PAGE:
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MAY-JUN 2018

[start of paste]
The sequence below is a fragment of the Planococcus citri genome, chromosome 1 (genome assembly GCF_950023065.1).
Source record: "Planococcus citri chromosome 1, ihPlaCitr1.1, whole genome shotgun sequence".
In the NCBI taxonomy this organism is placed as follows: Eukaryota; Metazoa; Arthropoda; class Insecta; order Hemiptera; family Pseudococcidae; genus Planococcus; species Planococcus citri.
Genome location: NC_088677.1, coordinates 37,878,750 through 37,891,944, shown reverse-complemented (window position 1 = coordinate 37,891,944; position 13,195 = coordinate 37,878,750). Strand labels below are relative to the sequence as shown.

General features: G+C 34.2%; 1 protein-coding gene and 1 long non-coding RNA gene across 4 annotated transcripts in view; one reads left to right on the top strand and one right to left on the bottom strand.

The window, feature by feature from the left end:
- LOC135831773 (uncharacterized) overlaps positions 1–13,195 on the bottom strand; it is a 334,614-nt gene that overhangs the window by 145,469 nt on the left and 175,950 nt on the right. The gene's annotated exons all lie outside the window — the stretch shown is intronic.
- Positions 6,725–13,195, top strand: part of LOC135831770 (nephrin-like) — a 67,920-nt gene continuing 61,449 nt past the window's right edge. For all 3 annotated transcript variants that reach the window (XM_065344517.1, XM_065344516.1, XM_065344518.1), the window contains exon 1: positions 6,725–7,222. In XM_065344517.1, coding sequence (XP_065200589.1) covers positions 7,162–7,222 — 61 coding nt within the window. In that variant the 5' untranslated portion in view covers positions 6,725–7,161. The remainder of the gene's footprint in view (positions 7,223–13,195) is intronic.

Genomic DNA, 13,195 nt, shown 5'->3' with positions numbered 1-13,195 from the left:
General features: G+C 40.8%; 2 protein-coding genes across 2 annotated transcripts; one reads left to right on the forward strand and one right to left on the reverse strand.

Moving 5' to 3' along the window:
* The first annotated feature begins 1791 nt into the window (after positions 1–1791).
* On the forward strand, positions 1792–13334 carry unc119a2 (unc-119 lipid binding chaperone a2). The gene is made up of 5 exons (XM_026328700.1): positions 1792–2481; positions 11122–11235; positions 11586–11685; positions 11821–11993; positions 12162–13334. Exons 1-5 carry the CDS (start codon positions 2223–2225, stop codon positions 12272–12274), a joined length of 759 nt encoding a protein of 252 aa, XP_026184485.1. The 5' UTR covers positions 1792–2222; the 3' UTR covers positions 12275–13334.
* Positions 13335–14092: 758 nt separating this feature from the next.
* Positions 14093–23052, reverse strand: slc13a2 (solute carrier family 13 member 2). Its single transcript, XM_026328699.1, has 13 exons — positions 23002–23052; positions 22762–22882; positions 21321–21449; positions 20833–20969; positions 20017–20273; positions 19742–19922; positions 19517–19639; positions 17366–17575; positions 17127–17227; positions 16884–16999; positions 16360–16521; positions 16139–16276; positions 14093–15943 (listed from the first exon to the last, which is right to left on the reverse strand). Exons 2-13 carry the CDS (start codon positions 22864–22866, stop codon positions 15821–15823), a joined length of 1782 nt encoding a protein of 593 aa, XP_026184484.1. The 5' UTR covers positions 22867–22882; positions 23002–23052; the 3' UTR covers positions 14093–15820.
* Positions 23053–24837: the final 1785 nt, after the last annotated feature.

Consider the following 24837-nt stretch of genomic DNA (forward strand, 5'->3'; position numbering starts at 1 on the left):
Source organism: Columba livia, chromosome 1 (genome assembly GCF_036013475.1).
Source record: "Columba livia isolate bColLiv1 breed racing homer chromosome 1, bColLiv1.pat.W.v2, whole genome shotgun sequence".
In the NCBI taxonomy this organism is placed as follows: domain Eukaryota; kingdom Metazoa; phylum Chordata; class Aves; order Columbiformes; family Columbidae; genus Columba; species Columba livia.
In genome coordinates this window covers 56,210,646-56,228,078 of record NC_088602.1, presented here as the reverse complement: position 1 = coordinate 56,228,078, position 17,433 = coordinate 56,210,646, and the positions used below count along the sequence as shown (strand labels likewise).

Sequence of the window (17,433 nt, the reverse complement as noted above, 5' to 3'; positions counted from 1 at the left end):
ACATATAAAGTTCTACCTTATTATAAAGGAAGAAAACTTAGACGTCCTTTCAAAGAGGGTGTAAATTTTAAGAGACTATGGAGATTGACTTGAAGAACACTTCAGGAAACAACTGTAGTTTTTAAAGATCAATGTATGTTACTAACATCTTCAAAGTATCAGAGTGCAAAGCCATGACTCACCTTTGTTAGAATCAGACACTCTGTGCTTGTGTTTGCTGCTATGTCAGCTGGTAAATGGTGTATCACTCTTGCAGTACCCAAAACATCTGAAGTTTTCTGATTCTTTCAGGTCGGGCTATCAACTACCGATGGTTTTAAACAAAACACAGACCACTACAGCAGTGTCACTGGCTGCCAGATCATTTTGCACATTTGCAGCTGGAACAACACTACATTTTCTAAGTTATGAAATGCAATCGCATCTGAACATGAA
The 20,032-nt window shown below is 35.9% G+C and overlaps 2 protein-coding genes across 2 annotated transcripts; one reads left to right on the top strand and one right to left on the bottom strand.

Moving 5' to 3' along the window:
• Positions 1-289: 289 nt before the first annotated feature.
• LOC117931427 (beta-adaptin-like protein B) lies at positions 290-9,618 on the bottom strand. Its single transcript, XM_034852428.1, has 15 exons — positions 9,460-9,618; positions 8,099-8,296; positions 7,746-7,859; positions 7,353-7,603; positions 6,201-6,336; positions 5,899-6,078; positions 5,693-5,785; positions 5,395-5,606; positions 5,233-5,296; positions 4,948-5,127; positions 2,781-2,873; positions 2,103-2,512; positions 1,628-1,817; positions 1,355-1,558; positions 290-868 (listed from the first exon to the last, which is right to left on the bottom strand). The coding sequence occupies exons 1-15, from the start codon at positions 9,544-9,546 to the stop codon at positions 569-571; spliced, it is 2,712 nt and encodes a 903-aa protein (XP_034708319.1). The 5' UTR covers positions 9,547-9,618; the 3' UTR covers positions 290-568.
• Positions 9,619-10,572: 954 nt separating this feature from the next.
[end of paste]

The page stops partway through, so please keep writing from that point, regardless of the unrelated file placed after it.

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18 INTECH MAY/JUNE 2018 WWW.ISA.ORG PROCESS AUTOMATION control variables. Our midsized refinery will have about 93 high-level SPIs for daily viewing and use by management, 357 SPIs for hourly viewing and use by engineering personnel, and 377 SPIs for real-time viewing and use by shift opera - tors (figure 1). Some of the management and en- gineering SPIs use manufacturing ex- ecution system data as well as DCS data (e.g., production plan data, crude assay data, laboratory data), along with data from external sources, such as utility and feedstock pricing. Managers and engineers often prefer to check SPIs using a laptop, mobile phone, or tablet from anywhere in the world. Therefore, management and engi- neering SPIs are often provided via a digital twin in the cloud (figure 2). The digital twin in the cloud gathers data from the plant's distributed control sys- tems, historians, and labs—as well as from other sources, such as feedstock and energy pricing. It uses this data to calculate relevant management and en- gineering SPIs, and securely distributes this information to users worldwide. On the other hand, operations SPIs, the main topic of this article, can be de- termined using DCS data. Each of the 377 operation SPIs has up to five sub- categories in the areas of control per- formance, process performance, energy efficiency, asset performance, and criti- cal alarms. For SPIs not measured due to a lack of sensors or analyzers, process simulation can be implemented within the DCS to calculate soft sensors for es timating unmeasured process vari- ables from measured variables using rigorous process models. Improve operations Once the SPIs are created, they provide measurable goals for control room op erators, typically tied to optimiza- tion strategies and production plans. Most of these goals are achieved not through the efforts of a single operator, but by the effort of all operators working in the facility, so tracking operator per - formance is difficult, but can be done by using karaoke-type dashboards. In Japan, there is a mechanism for scoring karaoke singers based on cat- egories, such as pitch, technique, passion, stability, and rhythm. These dashboards help singers analyze their singing and motivate them to improve. In process plants, karaoke-type dash- boards use a similar scoring mecha- nism, but focus on operational priori- ties, such as production, profit, energy, reliability, and safety (figure 3). These dashboards help control room opera- tors analyze operational priorities and find areas for improvement, motivating them to achieve improved operation. The karaoke-type dashboard tracks the performance of each control room operator during his or her shift by checking the uptime of an SPI (time during which the SPI is in the ideal range or without alarm). Operators can check their performance with respect to profit, production, safety, reliability, and energy use. Improvements can be visualized by improved performance of the operator during a shift. Karaoke-type dashboards can be linked to relevant SPI dashboards that display each SPI with its ideal range(s). If a certain SPI is outside the ideal range, an alert is automatically activat- ed, and expert advice is displayed so the control room operator can take agile action to optimize the SPI. By optimiz- ing SPIs, operator actions mimic those of a multivariable controller, which is one of the categories of advanced pro- cess control, resulting in optimal con- trol of related process variables. Improve process plant engineering SPIs, alert information, and operators' scores are stored in the DCS, and plant engineering and third-party person- nel can use them for benchmarking, root-cause analysis, or expert consult- ing for continuous improvement. SPIs and related dashboards can thus help engineers and operators transform their work from event driven to profit driven. Even with profit-driven operation, it is easy to fall into the trap of func- tional silos of information, with each person optimizing his or her area of responsibility to meet objectives—but with overall effectiveness of the orga- nization, operation, or value stream suboptimal. This happens when the engineering team and management personnel use a set of SPIs that are different from and nonaligned with the control room operators' SPIs. This problem can be addressed by having aligned targets for engineering, opera- tions, and management. Figure 2. Digitally replicating live plant operating data and economic data in the cloud allows KBC, a division of Yokogawa, to distribute SPIs to management and engineering personnel worldwide.

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